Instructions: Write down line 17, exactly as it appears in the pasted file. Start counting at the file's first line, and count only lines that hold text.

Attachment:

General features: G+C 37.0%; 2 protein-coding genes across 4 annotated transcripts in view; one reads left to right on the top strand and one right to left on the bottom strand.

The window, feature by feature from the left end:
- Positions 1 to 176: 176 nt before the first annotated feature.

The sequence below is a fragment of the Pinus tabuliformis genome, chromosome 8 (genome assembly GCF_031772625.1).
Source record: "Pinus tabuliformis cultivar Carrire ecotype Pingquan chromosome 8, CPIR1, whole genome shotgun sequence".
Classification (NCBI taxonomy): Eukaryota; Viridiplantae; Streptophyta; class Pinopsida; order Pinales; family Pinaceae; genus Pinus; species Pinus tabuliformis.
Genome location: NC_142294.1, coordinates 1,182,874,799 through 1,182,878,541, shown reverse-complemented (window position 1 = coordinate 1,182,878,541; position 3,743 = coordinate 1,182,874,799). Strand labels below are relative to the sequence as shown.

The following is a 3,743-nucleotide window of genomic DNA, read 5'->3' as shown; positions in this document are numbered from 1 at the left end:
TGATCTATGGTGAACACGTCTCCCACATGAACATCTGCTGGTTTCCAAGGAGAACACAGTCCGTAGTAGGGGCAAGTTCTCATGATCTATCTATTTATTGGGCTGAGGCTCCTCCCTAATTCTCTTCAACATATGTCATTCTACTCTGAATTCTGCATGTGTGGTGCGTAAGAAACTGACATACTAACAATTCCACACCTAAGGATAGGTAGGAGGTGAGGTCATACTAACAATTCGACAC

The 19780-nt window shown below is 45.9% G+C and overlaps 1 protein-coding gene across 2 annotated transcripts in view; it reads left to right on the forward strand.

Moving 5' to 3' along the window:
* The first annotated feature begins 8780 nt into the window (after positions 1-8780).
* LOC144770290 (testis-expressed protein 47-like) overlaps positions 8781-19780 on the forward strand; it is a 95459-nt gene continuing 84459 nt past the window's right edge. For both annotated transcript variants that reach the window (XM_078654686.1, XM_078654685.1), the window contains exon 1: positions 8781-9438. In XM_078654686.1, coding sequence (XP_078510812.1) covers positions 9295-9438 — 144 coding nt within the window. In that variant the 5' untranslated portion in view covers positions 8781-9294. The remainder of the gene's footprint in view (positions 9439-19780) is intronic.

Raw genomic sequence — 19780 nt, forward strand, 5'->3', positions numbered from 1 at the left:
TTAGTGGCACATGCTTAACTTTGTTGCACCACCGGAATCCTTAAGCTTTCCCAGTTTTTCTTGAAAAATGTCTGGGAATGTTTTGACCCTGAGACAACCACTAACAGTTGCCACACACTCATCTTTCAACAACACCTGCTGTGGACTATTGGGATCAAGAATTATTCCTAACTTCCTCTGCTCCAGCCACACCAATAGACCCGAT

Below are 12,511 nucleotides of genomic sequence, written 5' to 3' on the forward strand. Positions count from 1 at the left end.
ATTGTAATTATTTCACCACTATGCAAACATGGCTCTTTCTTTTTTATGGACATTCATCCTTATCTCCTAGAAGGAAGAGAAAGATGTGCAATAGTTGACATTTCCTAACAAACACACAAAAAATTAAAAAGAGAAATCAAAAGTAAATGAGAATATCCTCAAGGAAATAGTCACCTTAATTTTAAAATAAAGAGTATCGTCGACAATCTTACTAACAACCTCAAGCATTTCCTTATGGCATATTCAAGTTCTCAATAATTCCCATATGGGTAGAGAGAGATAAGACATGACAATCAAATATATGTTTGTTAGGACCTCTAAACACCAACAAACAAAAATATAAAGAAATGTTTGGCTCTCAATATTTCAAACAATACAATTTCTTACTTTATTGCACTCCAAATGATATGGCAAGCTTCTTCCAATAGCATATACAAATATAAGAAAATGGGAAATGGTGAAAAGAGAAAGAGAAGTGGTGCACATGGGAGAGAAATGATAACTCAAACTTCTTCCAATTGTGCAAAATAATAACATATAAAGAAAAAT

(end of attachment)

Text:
ATTGTAATTATTTCACCACTATGCAAACATGGCTCTTTCTTTTTTATGGACATTCATCCTTATCTCCTAGAAGGAAGAGAAAGATGTGCAATAGTTGACATTTCCTAACAAACACACAAAAAATTAAAAAGAGAAATCAAAAGTAAATGAGAATATCCTCAAGGAAATAGTCACCTTAATTTTAAAATAAAGAGTATCGTCGACAATCTTACTAACAACCTCAAGCATTTCCTTATGGCATATTCAAGTTCTCAATAATTCCCATATGGGTAGAGAGAGATAAGACATGACAATCAAATATATGTTTGTTAGGACCTCTAAACACCAACAAACAAAAATATAAAGAAATGTTTGGCTCTCAATATTTCAAACAATACAATTTCTTACTTTATTGCACTCCAAATGATATGGCAAGCTTCTTCCAATAGCATATACAAATATAAGAAAATGGGAAATGGTGAAAAGAGAAAGAGAAGTGGTGCACATGGGAGAGAAATGATAACTCAAACTTCTTCCAATTGTGCAAAATAATAACATATAAAGAAAAAT